Debbie Mandel’s
Turn On Your Inner Light
Weekly Wellness Newsletter
September 22, 2004

Affirmation of the Week
The secret of getting ahead
is getting started.

Health Tips of the Week

  • A new study shows that adults who were abused or neglected as children are at 30% to 70% higher risk of heart disease than other individuals. Interestingly enough, divorce or separation of parents -- had no impact on heart disease risk. Researchers explain that exposure to negative events during childhood may set off a chain of responses, such as depression, or anger and hostility, which may lead to self-destructive behaviors known to increase the risk of heart disease, such as smoking, overeating, and physical inactivity. While you canít go back and rewrite history, you can let it go. Itís time to re-parent yourself. Also, this means you should get more frequent medical check-ups.
  • According to a new EPA report, one in eight airplanes may carry drinking water that does not meet U.S. safety standards. The tests showed that the water supply on board 20 airplanes showed evidence of intestinal bacteria and two airplanes tested positive for E. coli. Both of these are indicators that other disease-causing organisms may be present in the water and could affect public health. The ATA says airline drinking water on U.S. flights comes from municipal drinking water supplies and therefore is as safe as the tap water most people get from their homes. In addition, most airlines also provide passengers the choice of bottled water for drinking. Has anyone checked air quality in planes and the germs that re-circulate?
  • Heavy traffic produces a high degree of stress, which could trigger a stroke and heart attack. Traffic was the biggest stressor, aggravating most participants. Running late, anger at other drivers, bad weather, detours, delays, and air/noise pollution were all on the list. And while public transportation is good for the environment, it didn't help stress levels decline in this study.
  • Want to improve your mental health? Drugs alone donít do it as well as drugs plus talk therapy. And the latest form of therapy is phone therapy. Reach out and touch someone at the moment of crisis, not a week later in the therapistís office. The people who need the most help often donít go. A therapist can be more aggressive in reaching out to the patient and those who fear judgment donít have to look at the therapistís face.
  • Want to live longer and ward off Alzheimerís? Go for a daily half-hour walk. Exercise improves the mind and the good news is that it doesnít have to be strenuous-just keep on easing down the road.

Article of the Week - How to Boost Your Self-Confidence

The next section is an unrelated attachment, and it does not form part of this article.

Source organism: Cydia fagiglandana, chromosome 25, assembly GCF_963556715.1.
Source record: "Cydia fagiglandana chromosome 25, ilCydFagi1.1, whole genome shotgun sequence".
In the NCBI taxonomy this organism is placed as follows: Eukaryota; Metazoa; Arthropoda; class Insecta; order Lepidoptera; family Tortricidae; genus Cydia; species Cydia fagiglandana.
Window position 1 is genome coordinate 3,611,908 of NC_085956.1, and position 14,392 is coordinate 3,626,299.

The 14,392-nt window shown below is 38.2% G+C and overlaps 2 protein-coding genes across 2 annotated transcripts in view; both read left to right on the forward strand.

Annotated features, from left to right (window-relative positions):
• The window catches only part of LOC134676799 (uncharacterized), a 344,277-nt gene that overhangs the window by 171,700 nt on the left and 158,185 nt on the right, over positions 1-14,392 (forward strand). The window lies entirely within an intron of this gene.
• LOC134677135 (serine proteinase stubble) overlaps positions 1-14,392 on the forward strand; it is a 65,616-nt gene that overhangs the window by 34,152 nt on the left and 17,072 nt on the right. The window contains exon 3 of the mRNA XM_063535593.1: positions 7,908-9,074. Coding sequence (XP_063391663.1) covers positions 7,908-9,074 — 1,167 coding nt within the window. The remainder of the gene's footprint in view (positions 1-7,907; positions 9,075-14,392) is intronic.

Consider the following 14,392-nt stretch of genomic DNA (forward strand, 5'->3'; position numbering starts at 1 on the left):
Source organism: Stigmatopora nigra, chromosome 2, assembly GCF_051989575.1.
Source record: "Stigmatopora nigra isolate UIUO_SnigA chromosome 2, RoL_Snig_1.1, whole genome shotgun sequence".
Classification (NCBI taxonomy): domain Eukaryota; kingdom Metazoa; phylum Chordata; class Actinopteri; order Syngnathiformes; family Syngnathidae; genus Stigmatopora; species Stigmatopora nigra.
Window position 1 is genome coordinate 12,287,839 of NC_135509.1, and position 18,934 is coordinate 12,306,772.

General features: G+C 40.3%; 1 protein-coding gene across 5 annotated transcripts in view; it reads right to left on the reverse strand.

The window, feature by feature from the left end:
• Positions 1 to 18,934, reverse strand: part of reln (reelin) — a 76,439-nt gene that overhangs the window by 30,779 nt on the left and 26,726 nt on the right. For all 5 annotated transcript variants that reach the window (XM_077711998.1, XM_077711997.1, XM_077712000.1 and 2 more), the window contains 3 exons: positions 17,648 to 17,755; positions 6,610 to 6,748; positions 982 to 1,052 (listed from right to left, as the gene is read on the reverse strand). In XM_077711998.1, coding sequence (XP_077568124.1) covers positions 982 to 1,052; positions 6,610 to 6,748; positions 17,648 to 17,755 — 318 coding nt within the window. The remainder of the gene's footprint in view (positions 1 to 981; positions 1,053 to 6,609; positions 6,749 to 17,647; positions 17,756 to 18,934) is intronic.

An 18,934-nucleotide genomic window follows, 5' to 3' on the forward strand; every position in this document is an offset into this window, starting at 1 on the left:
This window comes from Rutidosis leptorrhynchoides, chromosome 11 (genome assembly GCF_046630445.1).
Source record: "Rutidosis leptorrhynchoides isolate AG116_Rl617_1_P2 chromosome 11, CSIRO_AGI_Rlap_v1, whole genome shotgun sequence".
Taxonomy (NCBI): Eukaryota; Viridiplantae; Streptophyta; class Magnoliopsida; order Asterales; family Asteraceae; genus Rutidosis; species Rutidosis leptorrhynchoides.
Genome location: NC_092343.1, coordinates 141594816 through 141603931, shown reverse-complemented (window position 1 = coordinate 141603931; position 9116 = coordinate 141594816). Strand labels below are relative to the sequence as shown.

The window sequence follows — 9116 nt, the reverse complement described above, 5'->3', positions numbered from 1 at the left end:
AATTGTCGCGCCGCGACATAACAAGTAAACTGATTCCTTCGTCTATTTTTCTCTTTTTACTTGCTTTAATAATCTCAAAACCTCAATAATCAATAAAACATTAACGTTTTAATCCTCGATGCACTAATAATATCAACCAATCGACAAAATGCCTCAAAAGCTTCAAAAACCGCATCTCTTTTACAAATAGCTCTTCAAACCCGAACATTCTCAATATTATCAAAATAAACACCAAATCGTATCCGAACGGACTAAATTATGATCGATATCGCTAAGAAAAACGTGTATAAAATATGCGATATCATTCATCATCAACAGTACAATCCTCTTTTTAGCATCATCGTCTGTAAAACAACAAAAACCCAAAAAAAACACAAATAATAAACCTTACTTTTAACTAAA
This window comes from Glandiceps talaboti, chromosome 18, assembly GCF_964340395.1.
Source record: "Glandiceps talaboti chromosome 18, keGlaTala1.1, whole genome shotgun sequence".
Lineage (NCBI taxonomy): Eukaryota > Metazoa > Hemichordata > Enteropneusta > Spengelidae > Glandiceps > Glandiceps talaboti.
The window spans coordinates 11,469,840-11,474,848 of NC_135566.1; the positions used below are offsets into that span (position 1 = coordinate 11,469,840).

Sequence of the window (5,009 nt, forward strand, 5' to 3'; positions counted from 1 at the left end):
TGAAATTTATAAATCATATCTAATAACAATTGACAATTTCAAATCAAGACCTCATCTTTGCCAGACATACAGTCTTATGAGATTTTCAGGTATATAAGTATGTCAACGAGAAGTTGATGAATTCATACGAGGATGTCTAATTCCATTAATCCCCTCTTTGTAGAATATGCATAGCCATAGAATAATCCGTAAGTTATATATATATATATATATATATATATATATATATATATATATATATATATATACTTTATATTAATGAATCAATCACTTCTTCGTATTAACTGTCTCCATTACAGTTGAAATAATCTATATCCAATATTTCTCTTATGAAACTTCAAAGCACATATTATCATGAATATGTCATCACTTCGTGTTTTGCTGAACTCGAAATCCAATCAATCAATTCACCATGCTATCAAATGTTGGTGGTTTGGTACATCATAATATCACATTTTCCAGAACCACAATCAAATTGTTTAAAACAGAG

You feel anxious about mingling at a party wondering if anyone will talk to you or if you will say anything engaging. You repeatedly check your appearance in the mirror. Perhaps, you failed at something you worked on and feel inadequate. You might even feel that you have been victimized and are not responsible for being fired or divorced. All these symptoms share a common denominator: you are lacking self-confidence. Ironically being told that you lack self-confidence does not make you feel any better about yourself! Most daily stressors gnaw at the root of self-esteem. Filling your thoughts with perceived enemies and old conflicts drains your spirit and saps your creative joy. However, no one can trivialize you, label you, or crush your convictions if you have a fundamental sense of who you are; if you see yourself as a separate identity from that of spouse, children and career. More

Frank Mikulka's Fitness Tip Of The Week
I am 5í9Ē which to me is tall for a woman and Iím rather lean. I was told to bring up my upper body, especially my shoulders. What can I do to make this happen? (Sheila, Valley Stream) Answer

Send your fitness question to:

Radio Show Guest of the Week - Dr. David Johnson
Tune into the Turn On Your Inner Light Radio Show Sunday mornings 7:30 - 8:00am on WHLI 1100 AM in Long Island. ( show archive).
On September 26, 2004 - Dr. David Johnson, one of the authors of Medical Tests That Can Save Your Life, and a professor at the College of Osteopathic Medicine in Maine will help you take control of your health.

Debbie Eisenstadt Mandel, MA is the author of Turn On Your Inner Light: Fitness for Body, Mind and Soul, a stress-reduction specialist, motivational speaker, a personal trainer and mind/body lecturer. She is the host of the weekly Turn On Your Inner Light Show on WHLI 1100 AM in Long Island and has been featured on radio/ TV and print media.

To learn more: